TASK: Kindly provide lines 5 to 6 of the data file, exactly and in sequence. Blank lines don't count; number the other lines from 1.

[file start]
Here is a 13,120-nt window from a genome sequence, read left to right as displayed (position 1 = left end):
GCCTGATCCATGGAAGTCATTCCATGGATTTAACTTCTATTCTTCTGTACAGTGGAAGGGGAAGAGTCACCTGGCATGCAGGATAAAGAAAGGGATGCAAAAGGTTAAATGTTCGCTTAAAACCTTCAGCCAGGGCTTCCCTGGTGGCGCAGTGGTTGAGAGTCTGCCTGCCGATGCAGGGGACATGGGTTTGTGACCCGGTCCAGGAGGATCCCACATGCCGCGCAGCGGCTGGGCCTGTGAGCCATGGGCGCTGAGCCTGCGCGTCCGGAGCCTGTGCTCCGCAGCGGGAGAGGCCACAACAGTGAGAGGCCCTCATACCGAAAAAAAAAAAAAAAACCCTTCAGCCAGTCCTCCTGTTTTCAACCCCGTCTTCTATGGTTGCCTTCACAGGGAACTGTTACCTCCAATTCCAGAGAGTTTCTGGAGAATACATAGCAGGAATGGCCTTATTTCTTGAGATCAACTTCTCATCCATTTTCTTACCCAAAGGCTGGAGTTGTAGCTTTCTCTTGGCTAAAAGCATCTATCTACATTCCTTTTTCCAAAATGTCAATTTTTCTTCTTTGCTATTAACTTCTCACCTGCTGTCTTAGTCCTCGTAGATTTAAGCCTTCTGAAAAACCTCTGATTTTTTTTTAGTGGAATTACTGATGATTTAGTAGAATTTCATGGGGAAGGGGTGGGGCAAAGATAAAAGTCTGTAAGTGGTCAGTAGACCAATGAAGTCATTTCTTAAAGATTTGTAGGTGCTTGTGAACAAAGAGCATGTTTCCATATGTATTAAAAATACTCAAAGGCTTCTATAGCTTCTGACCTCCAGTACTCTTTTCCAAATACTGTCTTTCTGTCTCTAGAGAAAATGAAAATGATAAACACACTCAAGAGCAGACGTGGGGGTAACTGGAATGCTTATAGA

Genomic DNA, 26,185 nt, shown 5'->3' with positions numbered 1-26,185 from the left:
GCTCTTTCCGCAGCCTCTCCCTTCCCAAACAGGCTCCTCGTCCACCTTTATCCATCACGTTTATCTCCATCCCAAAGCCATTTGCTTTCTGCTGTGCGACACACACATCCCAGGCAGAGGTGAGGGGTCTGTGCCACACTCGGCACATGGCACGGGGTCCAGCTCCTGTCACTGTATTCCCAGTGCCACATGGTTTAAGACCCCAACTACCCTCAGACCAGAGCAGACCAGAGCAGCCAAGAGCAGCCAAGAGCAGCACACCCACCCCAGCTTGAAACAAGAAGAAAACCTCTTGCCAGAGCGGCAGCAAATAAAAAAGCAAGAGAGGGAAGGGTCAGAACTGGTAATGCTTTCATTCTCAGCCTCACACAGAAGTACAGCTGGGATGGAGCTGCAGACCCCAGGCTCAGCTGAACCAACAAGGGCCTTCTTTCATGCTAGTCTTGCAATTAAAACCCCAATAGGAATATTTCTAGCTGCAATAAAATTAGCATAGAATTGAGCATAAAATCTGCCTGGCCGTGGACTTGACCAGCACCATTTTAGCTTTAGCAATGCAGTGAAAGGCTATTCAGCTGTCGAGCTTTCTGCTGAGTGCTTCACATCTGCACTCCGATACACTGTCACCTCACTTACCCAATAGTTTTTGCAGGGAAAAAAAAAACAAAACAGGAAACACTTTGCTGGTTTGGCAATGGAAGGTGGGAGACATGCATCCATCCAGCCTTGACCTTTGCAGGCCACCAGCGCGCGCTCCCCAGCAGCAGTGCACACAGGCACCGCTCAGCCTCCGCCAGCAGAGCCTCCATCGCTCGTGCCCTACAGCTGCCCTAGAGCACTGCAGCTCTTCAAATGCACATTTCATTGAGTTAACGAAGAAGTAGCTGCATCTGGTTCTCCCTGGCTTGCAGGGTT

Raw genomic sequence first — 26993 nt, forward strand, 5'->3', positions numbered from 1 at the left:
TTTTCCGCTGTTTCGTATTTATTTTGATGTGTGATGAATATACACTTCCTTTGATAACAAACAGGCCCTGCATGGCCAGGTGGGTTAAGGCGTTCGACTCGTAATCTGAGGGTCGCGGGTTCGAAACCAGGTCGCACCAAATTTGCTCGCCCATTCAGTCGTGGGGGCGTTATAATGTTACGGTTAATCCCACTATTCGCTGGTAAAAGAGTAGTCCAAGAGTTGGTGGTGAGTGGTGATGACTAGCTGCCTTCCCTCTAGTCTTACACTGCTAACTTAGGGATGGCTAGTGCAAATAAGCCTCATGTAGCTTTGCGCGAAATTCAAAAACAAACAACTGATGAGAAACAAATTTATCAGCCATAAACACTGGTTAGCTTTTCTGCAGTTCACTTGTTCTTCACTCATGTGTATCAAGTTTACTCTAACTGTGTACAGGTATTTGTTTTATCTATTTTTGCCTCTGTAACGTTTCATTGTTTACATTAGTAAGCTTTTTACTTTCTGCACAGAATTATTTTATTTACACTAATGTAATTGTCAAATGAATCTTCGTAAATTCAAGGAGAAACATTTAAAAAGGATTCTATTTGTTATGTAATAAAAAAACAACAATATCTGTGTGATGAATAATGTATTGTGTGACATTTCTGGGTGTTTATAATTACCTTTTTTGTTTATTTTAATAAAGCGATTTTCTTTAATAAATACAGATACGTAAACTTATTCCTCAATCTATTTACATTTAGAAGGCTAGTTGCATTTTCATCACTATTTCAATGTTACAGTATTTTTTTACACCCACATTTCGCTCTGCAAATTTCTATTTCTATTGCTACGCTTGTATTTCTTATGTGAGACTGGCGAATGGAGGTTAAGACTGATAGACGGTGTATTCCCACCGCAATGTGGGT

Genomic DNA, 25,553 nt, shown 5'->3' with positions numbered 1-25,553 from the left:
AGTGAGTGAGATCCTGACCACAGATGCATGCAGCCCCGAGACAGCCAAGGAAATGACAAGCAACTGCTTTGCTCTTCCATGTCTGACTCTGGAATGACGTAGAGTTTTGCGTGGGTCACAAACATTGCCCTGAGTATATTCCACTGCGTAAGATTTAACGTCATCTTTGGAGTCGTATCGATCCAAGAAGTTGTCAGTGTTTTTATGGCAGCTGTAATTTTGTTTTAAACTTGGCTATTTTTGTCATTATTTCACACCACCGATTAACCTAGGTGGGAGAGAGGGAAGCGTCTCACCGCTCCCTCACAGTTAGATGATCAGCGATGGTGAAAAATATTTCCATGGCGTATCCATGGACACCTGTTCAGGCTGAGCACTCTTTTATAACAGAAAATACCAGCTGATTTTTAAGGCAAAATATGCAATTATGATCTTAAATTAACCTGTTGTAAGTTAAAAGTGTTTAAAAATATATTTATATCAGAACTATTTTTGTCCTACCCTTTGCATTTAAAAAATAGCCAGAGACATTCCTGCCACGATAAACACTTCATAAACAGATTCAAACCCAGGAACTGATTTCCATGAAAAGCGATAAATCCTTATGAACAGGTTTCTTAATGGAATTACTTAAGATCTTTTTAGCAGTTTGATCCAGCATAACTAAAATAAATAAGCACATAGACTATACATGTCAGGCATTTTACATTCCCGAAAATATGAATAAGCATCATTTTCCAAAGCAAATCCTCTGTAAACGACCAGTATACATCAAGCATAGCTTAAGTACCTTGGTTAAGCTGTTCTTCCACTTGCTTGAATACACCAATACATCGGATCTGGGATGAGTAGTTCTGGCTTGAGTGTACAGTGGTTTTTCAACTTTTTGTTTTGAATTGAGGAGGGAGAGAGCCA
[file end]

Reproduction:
Raw genomic sequence first — 26993 nt, forward strand, 5'->3', positions numbered from 1 at the left:
TTTTCCGCTGTTTCGTATTTATTTTGATGTGTGATGAATATACACTTCCTTTGATAACAAACAGGCCCTGCATGGCCAGGTGGGTTAAGGCGTTCGACTCGTAATCTGAGGGTCGCGGGTTCGAAACCAGGTCGCACCAAATTTGCTCGCCCATTCAGTCGTGGGGGCGTTATAATGTTACGGTTAATCCCACTATTCGCTGGTAAAAGAGTAGTCCAAGAGTTGGTGGTGAGTGGTGATGACTAGCTGCCTTCCCTCTAGTCTTACACTGCTAACTTAGGGATGGCTAGTGCAAATAAGCCTCATGTAGCTTTGCGCGAAATTCAAAAACAAACAACTGATGAGAAACAAATTTATCAGCCATAAACACTGGTTAGCTTTTCTGCAGTTCACTTGTTCTTCACTCATGTGTATCAAGTTTACTCTAACTGTGTACAGGTATTTGTTTTATCTATTTTTGCCTCTGTAACGTTTCATTGTTTACATTAGTAAGCTTTTTACTTTCTGCACAGAATTATTTTATTTACACTAATGTAATTGTCAAATGAATCTTCGTAAATTCAAGGAGAAACATTTAAAAAGGATTCTATTTGTTATGTAATAAAAAAACAACAATATCTGTGTGATGAATAATGTATTGTGTGACATTTCTGGGTGTTTATAATTACCTTTTTTGTTTATTTTAATAAAGCGATTTTCTTTAATAAATACAGATACGTAAACTTATTCCTCAATCTATTTACATTTAGAAGGCTAGTTGCATTTTCATCACTATTTCAATGTTACAGTATTTTTTTACACCCACATTTCGCTCTGCAAATTTCTATTTCTATTGCTACGCTTGTATTTCTTATGTGAGACTGGCGAATGGAGGTTAAGACTGATAGACGGTGTATTCCCACCGCAATGTGGGT